Saturday, January 14, 2017

January Interview: R. Lane Herron

R. Lane Herron January Interview

We are honored and privileged this month to post an interview with my friend, renowned doll artist and author, Mr. R. Lane Herron.  He and I have been fast friends and pen pals for over 30 years, and he helped me with both my dissertation on English writer Barbara Pym and my book on metal dolls, With Love from Tin Lizzie . . . He has written numerous articles for Doll Castle News, Spinning Wheel Magazine, and other periodicals.  He also has written the delightful Much Ado about Dolls, Herron’s Price Guide to Dolls, The Dead are Always With Us [a mystery], and much more.  His wonderful original dolls are real treasures, and his knowledge of dolls and collecting is phenomenal.  In the world of doll collecting, Lane is a living treasure. Dolls shown are from E. Tsagaris collection, unless otherwise cited. We thank Mr. Herron for sharing photos of his original creations.

Courtesy, R. Lane Herron

Courtesy, R. Lane Herron

Courtesy, R. Lane Herron

A Collection of Vintage and Antique Dolls like Those R. Lane Herron Enjoys

  1. When did you start collecting?  Like most bona fide collectors, I started collecting in childhood, at a very early age, but mostly unusual objects, and especially antique.  My grandmother was the daughter of a wealthy family, and there were 17 children.  Grandma was born June 17, 1864.  She loved beautiful things and being a lovely woman, attended many balls and parties, and she travelled a lot. When she married and travelled west in covered wagons, she brought many things along with her.  These antiques crowded her spacious Victorian home.  It was there my interest developed.  My parents likewise lived in a Victorian house which boasted exquisite antiques.  I recall my father’s 1890’s toys, a gorgeous hobby horse on rockers with a long, flowing mane and tail.  I was never permitted to ride it; it stayed in a large closet.  There was a little roll-top desk, and there were toys soldiers, etc.  My father felt that 1930s toys were cheaply made, so he took me to auctions, antique shops, and secondhand stores, to buy iron toys.  I remember a huge iron fire engine complete with horses, firemen, etc.  Once he bid on a huge wooden beer barrel, loaded with 19th century dolls and toys.  I was thrilled to bits when I got home and slowly took each toy out of the barrel for inspection.  It was there I really got the opportunity to hold and antique doll with a bisque heard.  The glass eyes and open mouth with teeth startled me.  The doll looked so real, like a human being, and rather spooky.  I loved being spooked!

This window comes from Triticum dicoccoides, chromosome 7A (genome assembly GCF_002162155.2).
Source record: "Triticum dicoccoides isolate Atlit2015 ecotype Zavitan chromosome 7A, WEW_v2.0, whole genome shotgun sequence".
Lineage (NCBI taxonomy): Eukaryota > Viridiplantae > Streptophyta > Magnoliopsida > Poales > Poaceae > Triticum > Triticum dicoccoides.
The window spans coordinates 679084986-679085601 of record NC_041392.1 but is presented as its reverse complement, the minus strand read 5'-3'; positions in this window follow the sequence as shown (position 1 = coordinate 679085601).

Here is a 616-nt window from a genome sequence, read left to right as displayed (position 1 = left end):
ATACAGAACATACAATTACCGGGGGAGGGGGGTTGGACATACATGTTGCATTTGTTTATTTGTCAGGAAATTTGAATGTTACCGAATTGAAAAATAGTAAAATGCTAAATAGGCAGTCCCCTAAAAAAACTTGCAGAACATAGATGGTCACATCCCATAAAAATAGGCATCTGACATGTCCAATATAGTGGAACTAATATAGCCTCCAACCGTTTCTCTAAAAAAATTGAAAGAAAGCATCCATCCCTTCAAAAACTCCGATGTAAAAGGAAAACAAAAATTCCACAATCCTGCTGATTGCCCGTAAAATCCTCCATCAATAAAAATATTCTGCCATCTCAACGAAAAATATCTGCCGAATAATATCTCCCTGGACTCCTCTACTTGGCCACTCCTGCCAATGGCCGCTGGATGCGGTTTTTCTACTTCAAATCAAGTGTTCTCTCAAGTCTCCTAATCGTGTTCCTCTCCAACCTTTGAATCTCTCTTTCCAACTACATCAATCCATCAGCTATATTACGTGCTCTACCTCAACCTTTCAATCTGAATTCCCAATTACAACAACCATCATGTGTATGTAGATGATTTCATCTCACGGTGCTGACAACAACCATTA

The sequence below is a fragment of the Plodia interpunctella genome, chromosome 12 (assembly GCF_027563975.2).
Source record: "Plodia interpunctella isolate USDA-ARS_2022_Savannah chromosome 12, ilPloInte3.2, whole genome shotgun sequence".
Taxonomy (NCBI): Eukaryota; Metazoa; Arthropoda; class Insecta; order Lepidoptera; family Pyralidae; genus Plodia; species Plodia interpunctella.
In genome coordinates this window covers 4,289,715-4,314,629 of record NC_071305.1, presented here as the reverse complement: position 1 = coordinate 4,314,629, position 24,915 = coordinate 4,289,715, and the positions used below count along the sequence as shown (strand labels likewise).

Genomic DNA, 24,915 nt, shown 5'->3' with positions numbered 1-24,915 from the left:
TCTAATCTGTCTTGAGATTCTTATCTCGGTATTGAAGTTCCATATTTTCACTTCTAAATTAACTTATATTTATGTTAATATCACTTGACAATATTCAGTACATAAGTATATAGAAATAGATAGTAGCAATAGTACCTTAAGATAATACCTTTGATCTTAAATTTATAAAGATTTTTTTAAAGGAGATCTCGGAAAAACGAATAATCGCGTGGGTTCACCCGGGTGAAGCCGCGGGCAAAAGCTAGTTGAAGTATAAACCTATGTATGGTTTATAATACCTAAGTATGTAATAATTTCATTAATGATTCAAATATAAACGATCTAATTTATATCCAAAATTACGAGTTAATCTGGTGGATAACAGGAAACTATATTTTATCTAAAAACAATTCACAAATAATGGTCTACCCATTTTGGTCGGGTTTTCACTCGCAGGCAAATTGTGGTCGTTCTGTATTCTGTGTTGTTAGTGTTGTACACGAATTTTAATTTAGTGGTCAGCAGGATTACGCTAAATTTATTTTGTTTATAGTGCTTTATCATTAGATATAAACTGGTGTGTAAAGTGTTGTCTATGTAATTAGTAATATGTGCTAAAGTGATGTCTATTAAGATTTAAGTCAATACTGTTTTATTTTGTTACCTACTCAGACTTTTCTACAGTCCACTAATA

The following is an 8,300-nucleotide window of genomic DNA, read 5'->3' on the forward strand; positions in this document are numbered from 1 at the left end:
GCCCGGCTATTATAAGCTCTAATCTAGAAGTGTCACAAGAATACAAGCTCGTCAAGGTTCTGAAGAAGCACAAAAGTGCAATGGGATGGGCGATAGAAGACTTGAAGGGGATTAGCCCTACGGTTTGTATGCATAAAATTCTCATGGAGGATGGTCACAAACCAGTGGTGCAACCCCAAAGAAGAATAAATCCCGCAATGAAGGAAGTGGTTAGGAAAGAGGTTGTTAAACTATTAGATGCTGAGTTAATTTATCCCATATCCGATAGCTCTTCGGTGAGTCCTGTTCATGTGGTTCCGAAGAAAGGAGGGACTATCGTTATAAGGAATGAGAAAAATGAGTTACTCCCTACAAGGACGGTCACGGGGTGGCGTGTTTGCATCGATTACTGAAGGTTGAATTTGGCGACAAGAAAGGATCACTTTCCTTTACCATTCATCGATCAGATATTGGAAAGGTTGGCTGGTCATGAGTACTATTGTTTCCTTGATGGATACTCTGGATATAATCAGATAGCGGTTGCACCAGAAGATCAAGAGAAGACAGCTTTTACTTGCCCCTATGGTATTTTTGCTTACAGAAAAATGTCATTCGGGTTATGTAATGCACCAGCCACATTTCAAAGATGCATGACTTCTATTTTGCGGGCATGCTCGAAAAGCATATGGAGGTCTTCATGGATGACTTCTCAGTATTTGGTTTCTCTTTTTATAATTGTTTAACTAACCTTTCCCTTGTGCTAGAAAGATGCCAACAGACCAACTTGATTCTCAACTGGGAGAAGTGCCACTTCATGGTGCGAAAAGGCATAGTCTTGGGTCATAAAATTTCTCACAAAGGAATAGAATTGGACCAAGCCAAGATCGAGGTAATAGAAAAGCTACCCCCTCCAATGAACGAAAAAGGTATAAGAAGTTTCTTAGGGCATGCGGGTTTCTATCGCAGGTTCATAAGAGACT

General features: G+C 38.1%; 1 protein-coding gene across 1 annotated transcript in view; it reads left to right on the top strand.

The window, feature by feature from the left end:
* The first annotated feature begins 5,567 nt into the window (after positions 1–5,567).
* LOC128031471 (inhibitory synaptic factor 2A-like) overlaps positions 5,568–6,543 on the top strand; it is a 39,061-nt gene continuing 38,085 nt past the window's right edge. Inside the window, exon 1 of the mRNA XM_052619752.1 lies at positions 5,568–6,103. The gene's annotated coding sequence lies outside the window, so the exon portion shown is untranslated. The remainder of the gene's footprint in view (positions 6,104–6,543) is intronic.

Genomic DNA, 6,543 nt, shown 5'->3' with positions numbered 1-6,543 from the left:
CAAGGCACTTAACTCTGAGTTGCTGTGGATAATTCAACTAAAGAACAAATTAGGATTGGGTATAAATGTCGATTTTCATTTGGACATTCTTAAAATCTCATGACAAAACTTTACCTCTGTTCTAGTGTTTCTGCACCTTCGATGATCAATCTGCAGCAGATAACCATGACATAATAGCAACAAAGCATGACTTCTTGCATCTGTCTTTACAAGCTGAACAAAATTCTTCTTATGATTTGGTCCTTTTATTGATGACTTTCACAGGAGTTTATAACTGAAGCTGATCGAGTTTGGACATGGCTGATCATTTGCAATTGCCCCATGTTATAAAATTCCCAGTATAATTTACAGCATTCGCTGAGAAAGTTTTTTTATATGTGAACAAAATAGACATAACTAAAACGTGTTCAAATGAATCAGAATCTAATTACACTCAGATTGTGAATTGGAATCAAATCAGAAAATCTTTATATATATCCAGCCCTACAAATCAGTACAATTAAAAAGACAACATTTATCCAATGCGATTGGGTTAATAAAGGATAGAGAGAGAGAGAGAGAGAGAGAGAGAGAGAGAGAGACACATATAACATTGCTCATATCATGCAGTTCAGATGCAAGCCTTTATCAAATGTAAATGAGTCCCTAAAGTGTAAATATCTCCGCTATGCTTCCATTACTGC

Vintage Celluloid Doll from Brittany.  Herron likes dolls in
International Costume, especially older dolls.

My grandmother’s dolls resided in a cupboard with closed door s and I only got a look at them, no touching, but her least favorites were in trunks, and we children could play with them. Nobody, however, played with Mother’s large collection of French dolls and toys! I can hear her now and remember her wagging her finger as she said in her French accent, “No! No! No!” And, she meant it! She made clothes for them by hand, and as I study her delicate French stitching today, I can’t believe it, although I’ve dressed hundreds of dolls that I’ve made. I will not dress antique dolls, however, as I feel they require antique clothing, or clothing g made from antique cloth, laces, etc.  I’m an excellent pattern maker and hand-sewer.
Courtesy, R. Lane Herron

Courtesy, R. Lane Herron

Courtesy, R. Lane Herron

Maria Theresa, Courtesy R. Lane Herron

Courtesy, R. Lane Herron

Courtesy, R. Lane Herron

Courtesy, R. Lane Herron